Meet Mesonychoteuthis hamiltoni, better known as the colossal squid. Though Architeuthis probably exceeds it length-wise, M. hamiltoni is heavier on average, has even bigger eyeballs, and wields swiveling hooks on its tentacles. This isn't a creature you’d want to mess with.

11 Tips for Traveling With Your Pet, According to a Veterinarian

iStock/walik
iStock/walik

Planning a trip can be stressful no matter the circumstances. When you want to include the family pet in your plans, you have a whole new list of things to worry about, including packing the right equipment, checking your hotel’s pet policy, and making sure your pet meets the travel criteria for the state or country you’re visiting. But if you’re aware of the steps you need to take, traveling with your pet can be a positive experience for all involved. Mental Floss spoke with Dr. Danielle Bernal, a veterinarian with Wellness Natural Pet Food, about what to keep in mind before hitting the road with your furry companion.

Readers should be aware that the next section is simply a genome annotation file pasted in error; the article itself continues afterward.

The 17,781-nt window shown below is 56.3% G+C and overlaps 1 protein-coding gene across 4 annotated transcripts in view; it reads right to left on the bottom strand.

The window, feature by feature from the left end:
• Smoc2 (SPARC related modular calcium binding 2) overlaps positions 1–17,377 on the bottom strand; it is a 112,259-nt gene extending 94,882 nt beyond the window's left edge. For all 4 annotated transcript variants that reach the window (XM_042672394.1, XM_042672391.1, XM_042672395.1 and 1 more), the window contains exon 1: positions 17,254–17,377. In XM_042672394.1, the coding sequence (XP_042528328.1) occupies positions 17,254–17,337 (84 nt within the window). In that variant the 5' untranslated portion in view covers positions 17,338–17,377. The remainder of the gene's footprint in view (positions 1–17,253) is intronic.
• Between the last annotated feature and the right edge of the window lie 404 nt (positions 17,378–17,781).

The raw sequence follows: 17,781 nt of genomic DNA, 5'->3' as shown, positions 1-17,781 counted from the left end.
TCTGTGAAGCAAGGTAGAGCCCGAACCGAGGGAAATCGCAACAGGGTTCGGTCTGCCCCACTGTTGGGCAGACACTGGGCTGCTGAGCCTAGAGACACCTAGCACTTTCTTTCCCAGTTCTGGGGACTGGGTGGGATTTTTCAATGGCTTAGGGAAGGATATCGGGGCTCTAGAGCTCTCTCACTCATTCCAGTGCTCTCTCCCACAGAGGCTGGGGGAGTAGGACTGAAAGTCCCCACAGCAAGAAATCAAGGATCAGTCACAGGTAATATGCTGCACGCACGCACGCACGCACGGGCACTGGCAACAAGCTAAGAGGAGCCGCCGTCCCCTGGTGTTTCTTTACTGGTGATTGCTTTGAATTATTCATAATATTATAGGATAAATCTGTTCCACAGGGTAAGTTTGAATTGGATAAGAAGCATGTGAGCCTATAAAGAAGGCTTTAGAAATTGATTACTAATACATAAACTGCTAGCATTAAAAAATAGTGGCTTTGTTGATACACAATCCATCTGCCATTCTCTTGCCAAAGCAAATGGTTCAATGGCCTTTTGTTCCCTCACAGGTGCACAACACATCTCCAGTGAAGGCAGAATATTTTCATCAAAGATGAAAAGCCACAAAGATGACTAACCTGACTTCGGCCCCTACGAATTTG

1. Keep pets comfortable in a travel crate.

You may be tempted to give your pet plenty of room on long car trips, but giving them a confined space that’s their own is usually the better option. According to Bernal, “It’s often better for the dog, because if they’re crate-trained, that’s their area of security.” It’s safer as well: An animal is much better off in a durable crate than it is sliding around untethered in the backseat of a car.

2. Don’t fill your pet's crate with toys.

Giving your pet lots of toys to play with at home is a good thing—but on long car trips it's a different story. Packing every toy your pet loves into their crate takes up what little room they have to themselves. If the crate is too full, it can be impossible for them to move around and adjust their position. “Yes, you want them to be comfortable, but also you don’t want to fill that crate up,” Bernal says. “So almost less is more.”

3. Make sure you have all the correct paperwork.

If you’re planning a long trip with your pet, you won’t get very far without the right paperwork. Many places require incoming pets to have an up-to-date health certificate signed by an accredited veterinarian. Before signing the documents, vets will confirm that your pet is healthy and up-to-date on all vaccinations required by the receiving state or country. If you’re flying, contact the airline to see if any other special paperwork is required to transport your animal.